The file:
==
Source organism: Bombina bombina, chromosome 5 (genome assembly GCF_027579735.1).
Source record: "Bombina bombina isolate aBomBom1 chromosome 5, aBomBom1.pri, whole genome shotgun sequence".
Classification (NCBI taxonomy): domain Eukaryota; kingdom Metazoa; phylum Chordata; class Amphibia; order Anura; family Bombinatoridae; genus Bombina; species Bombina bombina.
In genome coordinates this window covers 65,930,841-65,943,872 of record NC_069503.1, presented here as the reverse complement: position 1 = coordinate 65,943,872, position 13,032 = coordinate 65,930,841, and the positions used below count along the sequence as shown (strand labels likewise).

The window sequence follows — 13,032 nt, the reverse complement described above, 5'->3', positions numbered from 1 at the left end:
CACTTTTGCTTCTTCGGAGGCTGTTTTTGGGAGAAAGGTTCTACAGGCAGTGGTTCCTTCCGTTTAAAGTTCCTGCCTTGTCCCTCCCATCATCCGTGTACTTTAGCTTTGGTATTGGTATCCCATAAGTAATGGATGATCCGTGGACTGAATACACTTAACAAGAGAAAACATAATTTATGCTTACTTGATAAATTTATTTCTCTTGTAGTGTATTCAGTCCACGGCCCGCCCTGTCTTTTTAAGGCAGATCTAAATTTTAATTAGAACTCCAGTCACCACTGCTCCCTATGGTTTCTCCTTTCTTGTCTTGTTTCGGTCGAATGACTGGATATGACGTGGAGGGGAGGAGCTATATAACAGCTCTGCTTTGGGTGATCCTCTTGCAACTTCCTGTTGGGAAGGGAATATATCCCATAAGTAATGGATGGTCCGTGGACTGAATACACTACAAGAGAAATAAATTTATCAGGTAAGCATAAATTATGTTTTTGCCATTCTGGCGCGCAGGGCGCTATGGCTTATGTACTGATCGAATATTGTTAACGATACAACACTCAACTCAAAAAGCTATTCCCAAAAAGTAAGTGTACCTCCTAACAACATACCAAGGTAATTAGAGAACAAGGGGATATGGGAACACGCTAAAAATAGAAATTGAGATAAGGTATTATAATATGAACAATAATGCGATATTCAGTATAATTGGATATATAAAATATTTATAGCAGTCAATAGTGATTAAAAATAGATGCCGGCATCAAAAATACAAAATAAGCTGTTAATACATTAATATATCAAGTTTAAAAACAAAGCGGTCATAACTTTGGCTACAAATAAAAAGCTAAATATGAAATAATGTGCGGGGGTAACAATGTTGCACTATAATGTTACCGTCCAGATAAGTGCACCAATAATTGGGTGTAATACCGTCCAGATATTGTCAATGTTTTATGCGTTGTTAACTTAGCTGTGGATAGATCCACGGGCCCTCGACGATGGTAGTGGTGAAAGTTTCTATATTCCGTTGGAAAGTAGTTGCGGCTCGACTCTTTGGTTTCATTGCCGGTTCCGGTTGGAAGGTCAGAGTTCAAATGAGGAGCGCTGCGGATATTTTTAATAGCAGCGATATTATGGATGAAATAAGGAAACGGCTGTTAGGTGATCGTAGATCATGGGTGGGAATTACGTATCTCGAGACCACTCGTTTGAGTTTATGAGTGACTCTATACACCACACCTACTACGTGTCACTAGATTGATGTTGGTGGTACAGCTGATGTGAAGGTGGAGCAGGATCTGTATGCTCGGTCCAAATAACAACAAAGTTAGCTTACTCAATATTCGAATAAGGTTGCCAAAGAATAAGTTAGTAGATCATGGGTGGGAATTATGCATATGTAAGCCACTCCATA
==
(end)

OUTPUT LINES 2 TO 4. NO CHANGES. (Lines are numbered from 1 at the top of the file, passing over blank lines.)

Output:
Source record: "Bombina bombina isolate aBomBom1 chromosome 5, aBomBom1.pri, whole genome shotgun sequence".
Classification (NCBI taxonomy): domain Eukaryota; kingdom Metazoa; phylum Chordata; class Amphibia; order Anura; family Bombinatoridae; genus Bombina; species Bombina bombina.
In genome coordinates this window covers 65,930,841-65,943,872 of record NC_069503.1, presented here as the reverse complement: position 1 = coordinate 65,943,872, position 13,032 = coordinate 65,930,841, and the positions used below count along the sequence as shown (strand labels likewise).